Essential oils have been used for generations to ease symptoms of depression, anxiety and insomnia. Some caregivers are now using these trusted oils to ease anxiety, boost memory and improve the mood of loved ones living with dementia.
I am very excited to tell you we have added an activity to our calendar of aromatherapy, brought to us by Dr Delores Jacoby through the Better Living Center of Port Townsend. If this becomes popular with our residents, we may be able to add more days of this activity to the calendar. Dr. Delores has "calming oils" and applies through touch therapy on the hands, only if the resident is willing. Just being in the room with others getting the therapy should have a calming effect on all of us.
Dementia occurs when brain nerve cells become damaged. Being that this affects several areas of the brain, people experience dementia quite differently. There are various types of dementias, and they are often categorized by the part of the brain damaged and whether the condition worsens.
Alzheimer's disease, the most common cause of dementia in seniors over 65 years old is, has been researched extensively and essential oils can be of great help.
For instance, the effects of aromatherapy were evaluated on elderly people suffering from dementia, with the majority being diagnosed with Alzheimer's disease. They were given rosemary and lemon inhalations in the morning, then lavender and orange in the evening. Through multiple tests and forms of analysis, the "patients showed significant improvement in personal orientation" without any deleterious side effects.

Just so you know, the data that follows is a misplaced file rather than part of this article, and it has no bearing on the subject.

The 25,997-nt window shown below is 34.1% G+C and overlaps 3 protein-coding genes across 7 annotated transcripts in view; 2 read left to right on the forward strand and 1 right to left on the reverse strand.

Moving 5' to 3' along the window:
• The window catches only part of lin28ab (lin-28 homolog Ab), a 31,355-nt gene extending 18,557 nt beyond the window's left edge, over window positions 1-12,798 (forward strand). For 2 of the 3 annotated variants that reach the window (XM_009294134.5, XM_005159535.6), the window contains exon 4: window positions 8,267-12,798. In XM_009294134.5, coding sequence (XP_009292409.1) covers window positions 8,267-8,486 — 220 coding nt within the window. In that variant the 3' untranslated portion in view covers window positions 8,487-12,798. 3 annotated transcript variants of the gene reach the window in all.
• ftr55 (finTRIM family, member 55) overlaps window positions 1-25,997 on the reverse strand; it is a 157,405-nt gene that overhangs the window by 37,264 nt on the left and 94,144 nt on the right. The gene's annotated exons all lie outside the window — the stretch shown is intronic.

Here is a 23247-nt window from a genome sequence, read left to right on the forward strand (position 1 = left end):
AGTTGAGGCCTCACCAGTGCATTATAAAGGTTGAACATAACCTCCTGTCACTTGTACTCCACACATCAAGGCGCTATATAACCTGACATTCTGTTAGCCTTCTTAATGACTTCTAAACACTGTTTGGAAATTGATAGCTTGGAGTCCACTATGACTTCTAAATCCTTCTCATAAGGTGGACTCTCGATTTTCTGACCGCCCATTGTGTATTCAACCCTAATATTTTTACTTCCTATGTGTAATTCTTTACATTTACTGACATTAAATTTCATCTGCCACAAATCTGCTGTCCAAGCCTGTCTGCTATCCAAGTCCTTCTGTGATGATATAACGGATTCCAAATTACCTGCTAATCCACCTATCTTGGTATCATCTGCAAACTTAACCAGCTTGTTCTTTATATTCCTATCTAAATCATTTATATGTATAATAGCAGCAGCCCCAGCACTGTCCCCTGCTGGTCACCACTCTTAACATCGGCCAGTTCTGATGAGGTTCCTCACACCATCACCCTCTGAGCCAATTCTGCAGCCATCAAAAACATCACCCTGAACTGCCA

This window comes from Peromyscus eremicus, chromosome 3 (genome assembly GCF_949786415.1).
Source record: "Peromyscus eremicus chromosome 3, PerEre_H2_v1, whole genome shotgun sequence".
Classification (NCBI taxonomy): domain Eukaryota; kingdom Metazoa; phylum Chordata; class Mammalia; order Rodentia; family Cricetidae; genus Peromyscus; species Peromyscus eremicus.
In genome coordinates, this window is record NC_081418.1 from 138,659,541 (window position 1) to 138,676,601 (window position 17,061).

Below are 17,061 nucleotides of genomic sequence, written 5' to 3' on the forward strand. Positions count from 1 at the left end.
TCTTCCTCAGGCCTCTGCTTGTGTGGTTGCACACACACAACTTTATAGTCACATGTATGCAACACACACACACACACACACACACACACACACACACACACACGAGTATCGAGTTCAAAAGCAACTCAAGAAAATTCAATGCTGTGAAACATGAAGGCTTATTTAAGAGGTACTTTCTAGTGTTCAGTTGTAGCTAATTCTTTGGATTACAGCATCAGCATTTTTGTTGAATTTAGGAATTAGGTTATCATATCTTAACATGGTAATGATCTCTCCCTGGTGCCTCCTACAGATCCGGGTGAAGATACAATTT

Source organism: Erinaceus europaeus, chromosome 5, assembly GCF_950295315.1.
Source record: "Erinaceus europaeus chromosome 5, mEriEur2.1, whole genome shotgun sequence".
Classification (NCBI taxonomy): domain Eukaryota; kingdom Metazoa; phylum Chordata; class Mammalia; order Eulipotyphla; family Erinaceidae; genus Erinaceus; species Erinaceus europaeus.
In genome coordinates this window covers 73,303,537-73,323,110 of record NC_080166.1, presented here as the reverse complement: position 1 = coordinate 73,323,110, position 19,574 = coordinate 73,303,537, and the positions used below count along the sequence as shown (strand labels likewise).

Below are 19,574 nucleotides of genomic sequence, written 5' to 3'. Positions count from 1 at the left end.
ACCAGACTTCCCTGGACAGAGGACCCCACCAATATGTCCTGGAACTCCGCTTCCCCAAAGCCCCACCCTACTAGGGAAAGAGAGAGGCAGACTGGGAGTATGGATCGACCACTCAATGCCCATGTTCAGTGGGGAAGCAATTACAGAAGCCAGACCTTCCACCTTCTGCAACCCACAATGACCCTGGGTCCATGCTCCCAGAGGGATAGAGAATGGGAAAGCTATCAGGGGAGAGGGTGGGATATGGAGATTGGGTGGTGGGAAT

As Yale Scientific so candidly points out, "There is something to be said for the consistent mood improvement across studies."This aromatherapy stuff is not hocus pocus, it's science! This is how Yale describes it:
When you smell lemon oil, [for example] some molecules dissolve in the mucus lining of the olfactory epithelium on the roof of the nasal cavity.
There, the molecules stimulate olfactory receptors. Olfactory sensory neurons carry the signals from the receptors to the olfactory bulb, which filters and begins processing the input signals of the lemon scent.
Mitral cells then carry the output signals from the olfactory bulb to the olfactory cortex, which allows you to perceive and recognize the tangy scent of lemon.
Interestingly, the mitral cells do not only lead to the olfactory cortex, they also carry the signals from the lemon scent to other areas in the brain's limbic system.
Some mitral cells connect directly to the amygdala, the brain structure involved in emotional learning and memory. Indeed, the olfactory system is the only sensory system that involves the amygdala and the limbic system in its primary processing pathway.
This link explains why smells are often linked to specific memories. For example, if you have had a positive experience with lemon meringue pie, the scent of lemon may induce positive thoughts.
There has recently been an upsurge in attention over the use of aromatherapy for Alzheimer's disease. Several essential oils are proving effective for treating symptoms of dementia including anxiety, sleep problems, and even memory and cognitive function.
"Aromatherapy" is a somewhat misleading term, since it is not necessarily the aroma of the oils used that creates the desired effect, rather a direct effect that the oils have on the body, whether through contact with the lungs (breathing), or the skin (massage or body oils and lotions).
Aging and dementias can both diminish the olfactory sense, but since a direct pharmacological effect of the oils is responsible for the healing effects, a diminished sense of smell should not be a concern when considering aromatherapy.
Article Submitted by: Cathi Jackson
San Juan Villa, Jefferson County's only memory care community
112 Castellano Way, Port Townsend